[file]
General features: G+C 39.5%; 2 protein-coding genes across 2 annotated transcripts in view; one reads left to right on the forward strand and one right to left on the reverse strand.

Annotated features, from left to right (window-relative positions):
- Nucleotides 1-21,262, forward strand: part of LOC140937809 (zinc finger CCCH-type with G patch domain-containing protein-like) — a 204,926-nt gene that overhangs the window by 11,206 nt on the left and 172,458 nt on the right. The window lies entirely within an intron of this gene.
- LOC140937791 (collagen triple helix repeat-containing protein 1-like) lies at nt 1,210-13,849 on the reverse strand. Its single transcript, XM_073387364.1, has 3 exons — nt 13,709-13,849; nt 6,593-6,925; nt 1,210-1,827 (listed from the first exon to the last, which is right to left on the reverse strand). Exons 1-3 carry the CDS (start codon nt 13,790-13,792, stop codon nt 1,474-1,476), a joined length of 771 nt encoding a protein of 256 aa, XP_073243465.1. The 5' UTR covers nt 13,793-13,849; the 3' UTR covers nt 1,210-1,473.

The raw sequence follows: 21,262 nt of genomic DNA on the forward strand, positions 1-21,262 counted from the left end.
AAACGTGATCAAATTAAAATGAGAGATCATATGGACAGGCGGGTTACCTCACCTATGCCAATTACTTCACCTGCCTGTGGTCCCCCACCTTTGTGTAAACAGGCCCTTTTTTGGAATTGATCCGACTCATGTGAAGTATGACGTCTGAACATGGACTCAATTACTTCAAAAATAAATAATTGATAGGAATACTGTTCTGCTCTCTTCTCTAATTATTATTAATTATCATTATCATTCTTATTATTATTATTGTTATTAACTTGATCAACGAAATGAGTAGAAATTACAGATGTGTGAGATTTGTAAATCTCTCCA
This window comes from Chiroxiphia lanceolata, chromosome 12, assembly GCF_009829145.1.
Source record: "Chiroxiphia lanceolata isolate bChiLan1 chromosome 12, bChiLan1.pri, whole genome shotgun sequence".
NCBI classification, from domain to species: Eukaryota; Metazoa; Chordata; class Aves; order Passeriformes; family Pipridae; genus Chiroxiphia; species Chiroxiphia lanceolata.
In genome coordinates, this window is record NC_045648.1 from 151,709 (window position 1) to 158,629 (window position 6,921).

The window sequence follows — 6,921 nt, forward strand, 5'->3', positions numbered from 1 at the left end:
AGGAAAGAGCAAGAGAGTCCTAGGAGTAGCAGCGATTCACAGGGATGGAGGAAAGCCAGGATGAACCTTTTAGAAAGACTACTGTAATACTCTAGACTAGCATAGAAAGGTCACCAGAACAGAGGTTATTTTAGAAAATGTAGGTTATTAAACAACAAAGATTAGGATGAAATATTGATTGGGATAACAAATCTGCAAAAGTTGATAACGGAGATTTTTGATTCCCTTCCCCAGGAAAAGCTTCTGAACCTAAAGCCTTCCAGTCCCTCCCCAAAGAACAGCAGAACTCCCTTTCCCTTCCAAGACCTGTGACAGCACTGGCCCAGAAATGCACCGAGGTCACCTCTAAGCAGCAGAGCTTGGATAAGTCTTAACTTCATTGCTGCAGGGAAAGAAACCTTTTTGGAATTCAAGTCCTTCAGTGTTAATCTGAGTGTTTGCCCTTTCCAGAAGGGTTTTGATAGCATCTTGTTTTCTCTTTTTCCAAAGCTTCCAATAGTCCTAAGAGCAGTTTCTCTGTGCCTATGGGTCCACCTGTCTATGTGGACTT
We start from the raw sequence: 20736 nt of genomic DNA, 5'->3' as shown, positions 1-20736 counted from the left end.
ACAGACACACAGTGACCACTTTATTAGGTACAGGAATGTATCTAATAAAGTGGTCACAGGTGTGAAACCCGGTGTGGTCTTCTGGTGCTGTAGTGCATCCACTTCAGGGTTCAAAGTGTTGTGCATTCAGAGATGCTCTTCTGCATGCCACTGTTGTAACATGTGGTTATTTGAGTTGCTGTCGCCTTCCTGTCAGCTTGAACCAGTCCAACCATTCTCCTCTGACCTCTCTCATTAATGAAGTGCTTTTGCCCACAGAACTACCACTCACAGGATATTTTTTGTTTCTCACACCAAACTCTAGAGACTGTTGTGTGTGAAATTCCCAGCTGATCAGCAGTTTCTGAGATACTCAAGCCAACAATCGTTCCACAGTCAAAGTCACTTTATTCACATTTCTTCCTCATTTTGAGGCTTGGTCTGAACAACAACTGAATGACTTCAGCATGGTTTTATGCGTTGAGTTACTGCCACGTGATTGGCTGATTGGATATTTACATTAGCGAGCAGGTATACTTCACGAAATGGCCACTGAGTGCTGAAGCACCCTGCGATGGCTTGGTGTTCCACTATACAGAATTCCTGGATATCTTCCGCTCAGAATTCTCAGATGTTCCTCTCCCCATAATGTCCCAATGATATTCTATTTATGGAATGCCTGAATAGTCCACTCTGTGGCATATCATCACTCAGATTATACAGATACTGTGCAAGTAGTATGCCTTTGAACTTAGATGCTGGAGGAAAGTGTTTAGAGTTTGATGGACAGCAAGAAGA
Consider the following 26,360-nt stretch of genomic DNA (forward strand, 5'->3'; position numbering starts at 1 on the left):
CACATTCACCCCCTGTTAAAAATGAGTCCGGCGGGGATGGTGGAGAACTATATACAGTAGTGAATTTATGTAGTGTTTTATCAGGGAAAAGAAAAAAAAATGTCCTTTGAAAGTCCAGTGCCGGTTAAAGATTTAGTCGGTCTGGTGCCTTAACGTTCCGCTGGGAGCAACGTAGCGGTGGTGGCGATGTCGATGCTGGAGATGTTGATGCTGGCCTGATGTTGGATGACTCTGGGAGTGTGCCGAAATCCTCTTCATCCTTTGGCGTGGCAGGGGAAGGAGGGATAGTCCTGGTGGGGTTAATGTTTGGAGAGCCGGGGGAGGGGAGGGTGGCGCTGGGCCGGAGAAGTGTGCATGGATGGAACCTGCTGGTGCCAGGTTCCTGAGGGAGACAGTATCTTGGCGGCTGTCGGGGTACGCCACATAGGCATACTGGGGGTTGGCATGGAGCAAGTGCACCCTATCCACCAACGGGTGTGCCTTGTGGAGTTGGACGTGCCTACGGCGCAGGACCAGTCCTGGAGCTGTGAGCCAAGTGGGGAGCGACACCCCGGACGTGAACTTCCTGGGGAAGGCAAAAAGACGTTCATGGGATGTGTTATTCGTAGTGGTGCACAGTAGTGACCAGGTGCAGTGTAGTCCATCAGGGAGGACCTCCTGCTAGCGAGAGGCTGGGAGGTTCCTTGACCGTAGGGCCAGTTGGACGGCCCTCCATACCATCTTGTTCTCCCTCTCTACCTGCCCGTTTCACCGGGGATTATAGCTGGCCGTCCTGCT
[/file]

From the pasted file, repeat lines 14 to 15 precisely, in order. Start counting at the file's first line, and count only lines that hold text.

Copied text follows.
ACAGACACACAGTGACCACTTTATTAGGTACAGGAATGTATCTAATAAAGTGGTCACAGGTGTGAAACCCGGTGTGGTCTTCTGGTGCTGTAGTGCATCCACTTCAGGGTTCAAAGTGTTGTGCATTCAGAGATGCTCTTCTGCATGCCACTGTTGTAACATGTGGTTATTTGAGTTGCTGTCGCCTTCCTGTCAGCTTGAACCAGTCCAACCATTCTCCTCTGACCTCTCTCATTAATGAAGTGCTTTTGCCCACAGAACTACCACTCACAGGATATTTTTTGTTTCTCACACCAAACTCTAGAGACTGTTGTGTGTGAAATTCCCAGCTGATCAGCAGTTTCTGAGATACTCAAGCCAACAATCGTTCCACAGTCAAAGTCACTTTATTCACATTTCTTCCTCATTTTGAGGCTTGGTCTGAACAACAACTGAATGACTTCAGCATGGTTTTATGCGTTGAGTTACTGCCACGTGATTGGCTGATTGGATATTTACATTAGCGAGCAGGTATACTTCACGAAATGGCCACTGAGTGCTGAAGCACCCTGCGATGGCTTGGTGTTCCACTATACAGAATTCCTGGATATCTTCCGCTCAGAATTCTCAGATGTTCCTCTCCCCATAATGTCCCAATGATATTCTATTTATGGAATGCCTGAATAGTCCACTCTGTGGCATATCATCACTCAGATTATACAGATACTGTGCAAGTAGTATGCCTTTGAACTTAGATGCTGGAGGAAAGTGTTTAGAGTTTGATGGACAGCAAGAAGA
Consider the following 26,360-nt stretch of genomic DNA (forward strand, 5'->3'; position numbering starts at 1 on the left):